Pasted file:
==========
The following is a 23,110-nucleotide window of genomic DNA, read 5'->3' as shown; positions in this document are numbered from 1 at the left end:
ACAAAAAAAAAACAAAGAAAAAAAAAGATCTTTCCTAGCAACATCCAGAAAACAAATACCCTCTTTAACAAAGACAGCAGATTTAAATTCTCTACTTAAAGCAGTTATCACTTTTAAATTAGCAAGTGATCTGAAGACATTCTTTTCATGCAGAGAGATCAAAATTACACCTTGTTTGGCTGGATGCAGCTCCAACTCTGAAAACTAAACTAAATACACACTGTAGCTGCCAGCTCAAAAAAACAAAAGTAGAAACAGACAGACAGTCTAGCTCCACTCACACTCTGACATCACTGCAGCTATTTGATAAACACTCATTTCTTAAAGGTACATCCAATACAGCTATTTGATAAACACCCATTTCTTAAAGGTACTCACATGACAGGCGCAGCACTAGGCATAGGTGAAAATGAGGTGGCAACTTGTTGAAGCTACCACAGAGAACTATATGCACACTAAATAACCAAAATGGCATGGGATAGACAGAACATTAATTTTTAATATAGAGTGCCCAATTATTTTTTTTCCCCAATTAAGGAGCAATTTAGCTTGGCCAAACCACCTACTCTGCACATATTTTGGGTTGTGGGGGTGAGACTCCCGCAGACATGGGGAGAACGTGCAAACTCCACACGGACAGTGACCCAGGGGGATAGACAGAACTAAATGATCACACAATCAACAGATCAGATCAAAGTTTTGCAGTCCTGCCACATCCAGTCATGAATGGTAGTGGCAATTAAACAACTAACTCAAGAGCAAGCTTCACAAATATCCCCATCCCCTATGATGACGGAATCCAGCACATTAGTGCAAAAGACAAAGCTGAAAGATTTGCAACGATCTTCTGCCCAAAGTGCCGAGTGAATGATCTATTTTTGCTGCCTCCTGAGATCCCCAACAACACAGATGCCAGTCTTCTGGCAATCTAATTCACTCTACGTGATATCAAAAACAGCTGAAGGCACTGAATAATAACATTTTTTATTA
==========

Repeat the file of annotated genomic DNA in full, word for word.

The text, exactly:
The following is a 23,110-nucleotide window of genomic DNA, read 5'->3' as shown; positions in this document are numbered from 1 at the left end:
ACAAAAAAAAAACAAAGAAAAAAAAAGATCTTTCCTAGCAACATCCAGAAAACAAATACCCTCTTTAACAAAGACAGCAGATTTAAATTCTCTACTTAAAGCAGTTATCACTTTTAAATTAGCAAGTGATCTGAAGACATTCTTTTCATGCAGAGAGATCAAAATTACACCTTGTTTGGCTGGATGCAGCTCCAACTCTGAAAACTAAACTAAATACACACTGTAGCTGCCAGCTCAAAAAAACAAAAGTAGAAACAGACAGACAGTCTAGCTCCACTCACACTCTGACATCACTGCAGCTATTTGATAAACACTCATTTCTTAAAGGTACATCCAATACAGCTATTTGATAAACACCCATTTCTTAAAGGTACTCACATGACAGGCGCAGCACTAGGCATAGGTGAAAATGAGGTGGCAACTTGTTGAAGCTACCACAGAGAACTATATGCACACTAAATAACCAAAATGGCATGGGATAGACAGAACATTAATTTTTAATATAGAGTGCCCAATTATTTTTTTTCCCCAATTAAGGAGCAATTTAGCTTGGCCAAACCACCTACTCTGCACATATTTTGGGTTGTGGGGGTGAGACTCCCGCAGACATGGGGAGAACGTGCAAACTCCACACGGACAGTGACCCAGGGGGATAGACAGAACTAAATGATCACACAATCAACAGATCAGATCAAAGTTTTGCAGTCCTGCCACATCCAGTCATGAATGGTAGTGGCAATTAAACAACTAACTCAAGAGCAAGCTTCACAAATATCCCCATCCCCTATGATGACGGAATCCAGCACATTAGTGCAAAAGACAAAGCTGAAAGATTTGCAACGATCTTCTGCCCAAAGTGCCGAGTGAATGATCTATTTTTGCTGCCTCCTGAGATCCCCAACAACACAGATGCCAGTCTTCTGGCAATCTAATTCACTCTACGTGATATCAAAAACAGCTGAAGGCACTGAATAATAACATTTTTTATTA